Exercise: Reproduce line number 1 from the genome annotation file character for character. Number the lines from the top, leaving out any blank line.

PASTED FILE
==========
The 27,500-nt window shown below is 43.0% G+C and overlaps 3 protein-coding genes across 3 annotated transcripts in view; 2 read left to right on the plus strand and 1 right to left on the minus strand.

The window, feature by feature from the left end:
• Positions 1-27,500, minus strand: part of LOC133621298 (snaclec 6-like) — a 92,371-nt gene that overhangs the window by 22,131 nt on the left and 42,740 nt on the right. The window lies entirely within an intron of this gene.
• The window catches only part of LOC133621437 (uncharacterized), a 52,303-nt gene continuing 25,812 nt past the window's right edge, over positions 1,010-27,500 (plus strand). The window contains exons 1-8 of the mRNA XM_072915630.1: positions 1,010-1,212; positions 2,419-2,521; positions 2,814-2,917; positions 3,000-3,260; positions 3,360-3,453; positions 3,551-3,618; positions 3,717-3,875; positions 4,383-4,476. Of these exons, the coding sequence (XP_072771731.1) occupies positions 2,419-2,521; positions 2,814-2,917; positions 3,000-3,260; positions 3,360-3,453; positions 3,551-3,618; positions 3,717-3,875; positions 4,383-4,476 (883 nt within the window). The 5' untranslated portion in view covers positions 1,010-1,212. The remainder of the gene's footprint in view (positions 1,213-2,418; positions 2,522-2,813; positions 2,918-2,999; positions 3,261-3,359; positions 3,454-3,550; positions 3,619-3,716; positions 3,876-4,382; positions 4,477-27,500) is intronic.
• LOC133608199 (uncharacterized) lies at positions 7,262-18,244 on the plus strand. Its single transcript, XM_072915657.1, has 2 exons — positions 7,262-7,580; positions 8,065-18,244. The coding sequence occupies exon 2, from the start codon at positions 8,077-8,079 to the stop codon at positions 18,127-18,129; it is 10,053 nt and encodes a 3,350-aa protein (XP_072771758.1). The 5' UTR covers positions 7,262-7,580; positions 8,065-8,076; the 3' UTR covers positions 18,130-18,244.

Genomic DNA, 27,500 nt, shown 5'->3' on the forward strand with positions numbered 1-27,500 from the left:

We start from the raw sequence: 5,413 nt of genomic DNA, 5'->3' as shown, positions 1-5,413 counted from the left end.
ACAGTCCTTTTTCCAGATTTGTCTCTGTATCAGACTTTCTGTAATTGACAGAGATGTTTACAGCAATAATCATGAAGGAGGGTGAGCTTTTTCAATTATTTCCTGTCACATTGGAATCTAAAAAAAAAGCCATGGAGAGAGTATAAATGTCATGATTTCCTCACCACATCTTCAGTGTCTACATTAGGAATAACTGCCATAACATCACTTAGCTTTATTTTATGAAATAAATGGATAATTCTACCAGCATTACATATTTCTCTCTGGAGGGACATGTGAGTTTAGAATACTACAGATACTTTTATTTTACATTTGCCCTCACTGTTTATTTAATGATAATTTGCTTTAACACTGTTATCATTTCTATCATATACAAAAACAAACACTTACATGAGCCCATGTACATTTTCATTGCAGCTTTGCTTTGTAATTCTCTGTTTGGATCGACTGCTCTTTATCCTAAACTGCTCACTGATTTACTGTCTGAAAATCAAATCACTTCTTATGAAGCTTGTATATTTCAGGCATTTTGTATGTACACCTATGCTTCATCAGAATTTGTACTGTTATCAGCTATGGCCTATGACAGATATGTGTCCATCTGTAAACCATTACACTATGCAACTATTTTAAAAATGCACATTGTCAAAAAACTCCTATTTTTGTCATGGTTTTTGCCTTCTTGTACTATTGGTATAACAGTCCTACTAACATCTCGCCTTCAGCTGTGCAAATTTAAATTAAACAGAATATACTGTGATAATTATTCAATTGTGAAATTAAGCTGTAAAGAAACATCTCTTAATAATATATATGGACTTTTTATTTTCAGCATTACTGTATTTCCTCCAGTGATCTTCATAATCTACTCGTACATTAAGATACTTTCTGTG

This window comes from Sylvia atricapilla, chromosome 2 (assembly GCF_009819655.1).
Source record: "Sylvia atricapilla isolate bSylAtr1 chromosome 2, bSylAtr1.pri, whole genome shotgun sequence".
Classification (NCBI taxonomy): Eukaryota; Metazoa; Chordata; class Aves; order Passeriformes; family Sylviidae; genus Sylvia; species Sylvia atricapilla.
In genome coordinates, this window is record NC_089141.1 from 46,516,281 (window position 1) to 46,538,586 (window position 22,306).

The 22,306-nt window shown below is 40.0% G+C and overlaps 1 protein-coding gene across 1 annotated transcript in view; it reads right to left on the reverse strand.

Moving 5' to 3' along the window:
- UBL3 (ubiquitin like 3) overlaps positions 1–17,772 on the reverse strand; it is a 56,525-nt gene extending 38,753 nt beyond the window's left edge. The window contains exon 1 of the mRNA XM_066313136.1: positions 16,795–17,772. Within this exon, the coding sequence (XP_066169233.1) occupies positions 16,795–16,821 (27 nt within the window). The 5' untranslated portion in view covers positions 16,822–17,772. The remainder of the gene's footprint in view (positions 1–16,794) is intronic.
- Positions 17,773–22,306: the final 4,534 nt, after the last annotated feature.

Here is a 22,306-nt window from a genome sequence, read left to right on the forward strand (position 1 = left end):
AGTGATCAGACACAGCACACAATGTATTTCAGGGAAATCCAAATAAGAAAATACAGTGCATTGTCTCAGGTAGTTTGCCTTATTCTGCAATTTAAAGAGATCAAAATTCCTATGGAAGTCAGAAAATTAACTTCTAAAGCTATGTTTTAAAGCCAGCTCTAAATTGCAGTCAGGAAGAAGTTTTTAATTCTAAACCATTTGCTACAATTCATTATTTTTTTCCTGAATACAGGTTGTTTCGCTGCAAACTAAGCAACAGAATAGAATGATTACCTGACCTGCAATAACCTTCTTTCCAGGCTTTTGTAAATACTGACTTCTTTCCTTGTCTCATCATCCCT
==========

The 27,500-nt window shown below is 43.0% G+C and overlaps 3 protein-coding genes across 3 annotated transcripts in view; 2 read left to right on the plus strand and 1 right to left on the minus strand.